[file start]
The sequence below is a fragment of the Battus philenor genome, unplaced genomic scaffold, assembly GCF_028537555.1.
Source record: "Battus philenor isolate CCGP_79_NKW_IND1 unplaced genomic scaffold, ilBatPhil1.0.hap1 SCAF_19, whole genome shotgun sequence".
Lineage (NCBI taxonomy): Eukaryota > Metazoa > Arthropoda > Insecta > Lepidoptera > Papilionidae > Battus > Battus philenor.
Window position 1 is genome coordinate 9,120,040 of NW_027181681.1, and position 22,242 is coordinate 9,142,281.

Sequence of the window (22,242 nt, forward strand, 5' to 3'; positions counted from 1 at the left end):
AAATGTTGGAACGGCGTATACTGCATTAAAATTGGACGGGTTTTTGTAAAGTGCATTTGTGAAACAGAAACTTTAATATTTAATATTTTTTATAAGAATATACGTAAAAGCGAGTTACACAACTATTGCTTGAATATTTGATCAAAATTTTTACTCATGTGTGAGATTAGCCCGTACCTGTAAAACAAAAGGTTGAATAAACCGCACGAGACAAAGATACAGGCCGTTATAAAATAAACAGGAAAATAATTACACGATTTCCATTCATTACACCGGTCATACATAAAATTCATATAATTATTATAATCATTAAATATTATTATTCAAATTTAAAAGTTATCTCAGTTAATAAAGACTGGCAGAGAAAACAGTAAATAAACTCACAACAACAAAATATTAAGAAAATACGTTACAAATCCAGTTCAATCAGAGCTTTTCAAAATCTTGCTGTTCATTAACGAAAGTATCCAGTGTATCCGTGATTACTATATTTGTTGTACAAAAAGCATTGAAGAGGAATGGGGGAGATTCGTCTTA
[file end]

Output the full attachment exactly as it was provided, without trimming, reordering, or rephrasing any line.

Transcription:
The sequence below is a fragment of the Battus philenor genome, unplaced genomic scaffold, assembly GCF_028537555.1.
Source record: "Battus philenor isolate CCGP_79_NKW_IND1 unplaced genomic scaffold, ilBatPhil1.0.hap1 SCAF_19, whole genome shotgun sequence".
Lineage (NCBI taxonomy): Eukaryota > Metazoa > Arthropoda > Insecta > Lepidoptera > Papilionidae > Battus > Battus philenor.
Window position 1 is genome coordinate 9,120,040 of NW_027181681.1, and position 22,242 is coordinate 9,142,281.

Sequence of the window (22,242 nt, forward strand, 5' to 3'; positions counted from 1 at the left end):
AAATGTTGGAACGGCGTATACTGCATTAAAATTGGACGGGTTTTTGTAAAGTGCATTTGTGAAACAGAAACTTTAATATTTAATATTTTTTATAAGAATATACGTAAAAGCGAGTTACACAACTATTGCTTGAATATTTGATCAAAATTTTTACTCATGTGTGAGATTAGCCCGTACCTGTAAAACAAAAGGTTGAATAAACCGCACGAGACAAAGATACAGGCCGTTATAAAATAAACAGGAAAATAATTACACGATTTCCATTCATTACACCGGTCATACATAAAATTCATATAATTATTATAATCATTAAATATTATTATTCAAATTTAAAAGTTATCTCAGTTAATAAAGACTGGCAGAGAAAACAGTAAATAAACTCACAACAACAAAATATTAAGAAAATACGTTACAAATCCAGTTCAATCAGAGCTTTTCAAAATCTTGCTGTTCATTAACGAAAGTATCCAGTGTATCCGTGATTACTATATTTGTTGTACAAAAAGCATTGAAGAGGAATGGGGGAGATTCGTCTTA